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Conclusion of a 2-part series

By Mary E. Arata

AYER — The tough part was that they had to sit through a quiz. The good news was everyone “passed.”

Over a dozen town officials and municipal employees, turned out at Ayer Town Hall to collectively take, and pass, a new state required online ethics quiz.

Here’s one question from the new Ethics test. Pick the right answer from the four given. The correct answer will be at the end of this story.

Example – You are an employee of the Mass Highway Department who will be recommending to the head of the department the awarding of a $3 million paving contract for a section of Route 2. Halfway through the bid process, a potential contractor invites you to a Patriots game. The contractor, a season ticket holder who paid $2,000 for two seats at each of the team’s 10 home games, wants to discuss the contract with you.

Can you attend the game?

A) Yes, because you only make recommendations on which contractor should be awarded the contract. Your boss makes the final decision.

B) Yes, season tickets do not have a dollar value printed on them.

C) No, unless the state employee refuses to talk about the contract during the game.

D) No, the contractor is providing the state employee with a free ticket to influence him.

The correct answer is (D) No, the contractor is providing the state employee with a free ticket to influence him. Also, even as a gift and not a bribe, the ticket is valued at more than $50.

How would you do? See for yourself at

On Sept. 29, a series of new measures went into effect under the state Ethics Laws, with more to come.

Starting Dec. 28, all town officials must take and pass an Internet-Ethics Commission quiz. Thereafter, town employees must pass the test every two years. Annually town officials are to certify in writing to the town clerk’s office.

Maximum fines for ethics violations have now jumped to $10,000 for breaching the Conflict of Interest Law. For bribery cases, the penalty cap jumps to $25,000. Violators may be prosecuted criminally as well as in civil court proceedings before the Ethics Commission. Also the commission can force restitution up to $25,000 itself (larger sums would still need to be awarded in civil court). Ayer needs only to look to its southern neighbor to see such a drama play out.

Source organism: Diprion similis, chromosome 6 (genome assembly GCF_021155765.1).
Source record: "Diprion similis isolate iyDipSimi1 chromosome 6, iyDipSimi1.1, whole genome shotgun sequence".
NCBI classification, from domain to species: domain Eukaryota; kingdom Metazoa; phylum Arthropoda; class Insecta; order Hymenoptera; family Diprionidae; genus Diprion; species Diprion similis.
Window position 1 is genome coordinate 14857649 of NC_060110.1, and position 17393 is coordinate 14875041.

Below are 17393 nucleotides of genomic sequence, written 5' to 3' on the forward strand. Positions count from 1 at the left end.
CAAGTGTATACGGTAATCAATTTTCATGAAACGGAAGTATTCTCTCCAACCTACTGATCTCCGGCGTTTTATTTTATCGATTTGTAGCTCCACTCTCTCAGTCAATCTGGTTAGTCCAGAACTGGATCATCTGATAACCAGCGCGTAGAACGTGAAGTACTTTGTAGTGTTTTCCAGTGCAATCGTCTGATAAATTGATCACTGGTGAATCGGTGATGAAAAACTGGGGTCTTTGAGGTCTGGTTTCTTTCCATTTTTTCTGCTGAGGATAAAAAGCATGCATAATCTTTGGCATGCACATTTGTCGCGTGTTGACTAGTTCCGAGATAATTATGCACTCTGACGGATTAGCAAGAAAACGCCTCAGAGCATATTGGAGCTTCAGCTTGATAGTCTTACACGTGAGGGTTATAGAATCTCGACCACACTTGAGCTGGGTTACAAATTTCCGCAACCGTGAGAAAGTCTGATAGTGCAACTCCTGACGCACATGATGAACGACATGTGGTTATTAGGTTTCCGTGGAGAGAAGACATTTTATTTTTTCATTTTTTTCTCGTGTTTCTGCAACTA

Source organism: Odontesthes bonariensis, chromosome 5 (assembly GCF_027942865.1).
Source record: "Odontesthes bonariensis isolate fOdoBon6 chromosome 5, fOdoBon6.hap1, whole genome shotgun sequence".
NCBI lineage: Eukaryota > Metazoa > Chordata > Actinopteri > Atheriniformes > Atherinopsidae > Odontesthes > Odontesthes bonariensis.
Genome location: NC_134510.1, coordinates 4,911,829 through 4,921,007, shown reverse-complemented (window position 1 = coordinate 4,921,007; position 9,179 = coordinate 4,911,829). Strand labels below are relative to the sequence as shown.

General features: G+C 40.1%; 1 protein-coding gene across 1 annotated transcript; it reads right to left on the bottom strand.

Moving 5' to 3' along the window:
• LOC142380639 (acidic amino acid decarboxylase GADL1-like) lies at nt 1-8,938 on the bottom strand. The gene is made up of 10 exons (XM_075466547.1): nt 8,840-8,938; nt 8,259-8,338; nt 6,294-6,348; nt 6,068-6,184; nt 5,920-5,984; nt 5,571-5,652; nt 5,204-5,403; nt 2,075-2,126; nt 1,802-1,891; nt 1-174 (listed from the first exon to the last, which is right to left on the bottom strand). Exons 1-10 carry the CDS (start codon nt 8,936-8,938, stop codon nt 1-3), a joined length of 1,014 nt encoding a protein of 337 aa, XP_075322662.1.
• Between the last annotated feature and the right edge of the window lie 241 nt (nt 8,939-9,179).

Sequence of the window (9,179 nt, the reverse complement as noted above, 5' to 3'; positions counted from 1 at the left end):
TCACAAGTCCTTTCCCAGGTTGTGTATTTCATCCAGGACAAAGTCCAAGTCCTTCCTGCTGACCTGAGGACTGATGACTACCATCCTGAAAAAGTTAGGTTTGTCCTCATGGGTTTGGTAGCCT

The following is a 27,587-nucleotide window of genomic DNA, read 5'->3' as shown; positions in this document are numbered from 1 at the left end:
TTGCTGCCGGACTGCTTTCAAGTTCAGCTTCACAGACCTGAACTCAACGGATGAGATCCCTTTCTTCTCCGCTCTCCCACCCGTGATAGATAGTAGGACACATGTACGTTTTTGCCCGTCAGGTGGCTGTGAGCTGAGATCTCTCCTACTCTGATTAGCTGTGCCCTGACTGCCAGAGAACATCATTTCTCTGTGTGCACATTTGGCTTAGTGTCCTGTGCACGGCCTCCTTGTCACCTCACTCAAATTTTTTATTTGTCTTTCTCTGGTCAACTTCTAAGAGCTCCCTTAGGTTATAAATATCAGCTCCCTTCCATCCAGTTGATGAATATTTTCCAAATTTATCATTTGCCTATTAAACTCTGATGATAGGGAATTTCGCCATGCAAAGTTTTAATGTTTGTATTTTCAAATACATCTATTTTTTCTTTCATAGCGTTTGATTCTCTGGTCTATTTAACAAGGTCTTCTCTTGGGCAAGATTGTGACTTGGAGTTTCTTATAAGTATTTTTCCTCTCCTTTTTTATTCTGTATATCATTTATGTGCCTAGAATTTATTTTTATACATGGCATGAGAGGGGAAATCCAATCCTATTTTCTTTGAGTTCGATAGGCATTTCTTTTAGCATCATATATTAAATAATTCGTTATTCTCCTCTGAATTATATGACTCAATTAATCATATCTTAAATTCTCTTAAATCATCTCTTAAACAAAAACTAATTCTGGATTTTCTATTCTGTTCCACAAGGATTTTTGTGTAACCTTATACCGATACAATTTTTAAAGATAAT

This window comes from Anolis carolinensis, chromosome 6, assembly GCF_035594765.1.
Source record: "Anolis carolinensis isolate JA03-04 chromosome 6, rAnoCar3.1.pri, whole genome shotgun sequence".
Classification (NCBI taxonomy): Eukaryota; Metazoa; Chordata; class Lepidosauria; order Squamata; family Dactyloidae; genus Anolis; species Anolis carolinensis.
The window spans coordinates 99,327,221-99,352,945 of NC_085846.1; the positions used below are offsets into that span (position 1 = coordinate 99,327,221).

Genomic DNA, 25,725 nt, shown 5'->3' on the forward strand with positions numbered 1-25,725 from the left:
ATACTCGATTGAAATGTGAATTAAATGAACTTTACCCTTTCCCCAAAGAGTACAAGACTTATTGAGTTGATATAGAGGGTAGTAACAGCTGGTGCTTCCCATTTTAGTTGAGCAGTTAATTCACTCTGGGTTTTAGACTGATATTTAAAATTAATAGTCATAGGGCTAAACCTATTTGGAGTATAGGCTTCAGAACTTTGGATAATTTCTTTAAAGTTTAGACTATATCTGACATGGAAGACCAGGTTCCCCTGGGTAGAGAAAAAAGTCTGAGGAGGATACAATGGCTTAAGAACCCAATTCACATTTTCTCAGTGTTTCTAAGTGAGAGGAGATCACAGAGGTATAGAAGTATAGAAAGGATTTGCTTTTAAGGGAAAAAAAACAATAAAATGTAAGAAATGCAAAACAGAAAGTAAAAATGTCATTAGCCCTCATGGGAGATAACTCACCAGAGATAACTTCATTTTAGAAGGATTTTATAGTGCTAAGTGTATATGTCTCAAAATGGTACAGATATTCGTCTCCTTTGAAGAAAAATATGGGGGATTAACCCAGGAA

In Harvard, two school officials are under an ongoing Ethics Commission investigation for an alleged quid-pro-quo arrangement in which the school superintendent. allegedly benefited from favorable contract extensions after approving $30,000 in private school reimbursements for a former school committee chairman. In that case, the men are grandfathered into the old laws and face maximum fines of $2,000 each for violation of ethics and $2,000 each for violation of financial enrichment laws.

At the Ayer workshop, two selectmen, Chairman Connie Sullivan and Carolyn McCreary, were in attendance. There were also representatives of the Finance Committee, CPC, the Zoning Board of Appeals, the Board of Health and DPW present.

Attorney Brian Riley of town counsel firm Kopelman and Paige lead the class. He walked the group through the mandatory Web quiz, projected up on a screen. He said to the crowd reassuringly, “It’s not a test you can fail.” Indeed, you can take as long as you like to get through the test, and the software provides explanation for all wrong and right answers. Everyone should pass with a perfect score because the test won’t let the taker advance until the right answer is selected for every question posed.

The basics were presented. Municipal employees were defined as all paid and unpaid, full and part-time employees, elected officials, volunteers and consultants.

Riley laid out a series of “on the job” restrictions, including the taking of bribes (anything of value given to influence an official) versus the receipt of a gift (anything worth $50 in the aggregate given to a town official regardless of intent). For gifts, items have “substantial value” if they are worth $50 or more. Such gifts open the door to further scrutiny. “You can’t avoid violating that if you accept six gifts for $10 each because the Commission will lump them together,” said Riley.

Officials, their family members and business associates may not abuse their position to their benefit. Also non-public information gleaned at work may not be released for personal benefit.

Riley said ethical decisions should ultimately be decided on what a reasonable person would think.

What a town official does off the clock can come into play, too, said Riley. Basically, “if you don’t have a personal stake, no problem,” he said. That goes again to family members and business associates. Second jobs that conflict with the main town function, or outside situations that would cause one to have a divided loyalty to the town position, are frowned upon.

Finally, new rules have been enacted that place a lifelong restriction on a former town official from returning to work for the town as a contractor. There is a one-year ban on managers returning to town service as a contractor and time limitations for family members and business associates working for a town.

Although some 20 Ayer officials attended the ethics workshop that night, a vast majority of town officials and employees did not benefit from the ethics primer.

Personnel Board Chairman Dennis Curran asked what the repercussions would be for town officials who either fail to take the state ethics exam or fail to certify receipt of a copy of the new ethics laws.

It’s an initiative in its infancy states, said Riley, of the Ethics Commission initiative. “We really don’t know yet.”